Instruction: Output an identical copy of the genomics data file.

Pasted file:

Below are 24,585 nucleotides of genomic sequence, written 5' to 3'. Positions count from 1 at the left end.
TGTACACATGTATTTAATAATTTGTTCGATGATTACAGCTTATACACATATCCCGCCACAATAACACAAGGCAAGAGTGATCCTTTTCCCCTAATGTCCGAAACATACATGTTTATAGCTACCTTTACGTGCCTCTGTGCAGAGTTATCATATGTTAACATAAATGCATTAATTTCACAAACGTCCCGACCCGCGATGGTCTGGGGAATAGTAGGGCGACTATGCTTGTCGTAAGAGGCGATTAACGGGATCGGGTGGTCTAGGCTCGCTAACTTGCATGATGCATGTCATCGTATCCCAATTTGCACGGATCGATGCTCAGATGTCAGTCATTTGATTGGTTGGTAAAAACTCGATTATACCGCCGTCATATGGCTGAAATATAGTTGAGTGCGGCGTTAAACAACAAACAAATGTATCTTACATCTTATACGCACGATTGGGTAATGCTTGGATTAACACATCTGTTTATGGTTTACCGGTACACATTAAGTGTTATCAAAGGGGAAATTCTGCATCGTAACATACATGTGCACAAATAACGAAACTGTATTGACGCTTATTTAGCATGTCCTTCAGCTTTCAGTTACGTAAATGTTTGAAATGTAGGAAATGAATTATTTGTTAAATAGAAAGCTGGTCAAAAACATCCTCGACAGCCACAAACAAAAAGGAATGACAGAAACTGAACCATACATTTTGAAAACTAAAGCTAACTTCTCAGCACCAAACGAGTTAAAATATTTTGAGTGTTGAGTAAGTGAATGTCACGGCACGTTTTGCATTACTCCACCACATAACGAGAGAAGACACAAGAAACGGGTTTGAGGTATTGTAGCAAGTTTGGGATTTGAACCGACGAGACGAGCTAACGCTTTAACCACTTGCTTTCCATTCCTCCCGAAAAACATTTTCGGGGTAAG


Below are 24,585 nucleotides of genomic sequence, written 5' to 3'. Positions count from 1 at the left end.
TGTACACATGTATTTAATAATTTGTTCGATGATTACAGCTTATACACATATCCCGCCACAATAACACAAGGCAAGAGTGATCCTTTTCCCCTAATGTCCGAAACATACATGTTTATAGCTACCTTTACGTGCCTCTGTGCAGAGTTATCATATGTTAACATAAATGCATTAATTTCACAAACGTCCCGACCCGCGATGGTCTGGGGAATAGTAGGGCGACTATGCTTGTCGTAAGAGGCGATTAACGGGATCGGGTGGTCTAGGCTCGCTAACTTGCATGATGCATGTCATCGTATCCCAATTTGCACGGATCGATGCTCAGATGTCAGTCATTTGATTGGTTGGTAAAAACTCGATTATACCGCCGTCATATGGCTGAAATATAGTTGAGTGCGGCGTTAAACAACAAACAAATGTATCTTACATCTTATACGCACGATTGGGTAATGCTTGGATTAACACATCTGTTTATGGTTTACCGGTACACATTAAGTGTTATCAAAGGGGAAATTCTGCATCGTAACATACATGTGCACAAATAACGAAACTGTATTGACGCTTATTTAGCATGTCCTTCAGCTTTCAGTTACGTAAATGTTTGAAATGTAGGAAATGAATTATTTGTTAAATAGAAAGCTGGTCAAAAACATCCTCGACAGCCACAAACAAAAAGGAATGACAGAAACTGAACCATACATTTTGAAAACTAAAGCTAACTTCTCAGCACCAAACGAGTTAAAATATTTTGAGTGTTGAGTAAGTGAATGTCACGGCACGTTTTGCATTACTCCACCACATAACGAGAGAAGACACAAGAAACGGGTTTGAGGTATTGTAGCAAGTTTGGGATTTGAACCGACGAGACGAGCTAACGCTTTAACCACTTGCTTTCCATTCCTCCCGAAAAACATTTTCGGGGTAAG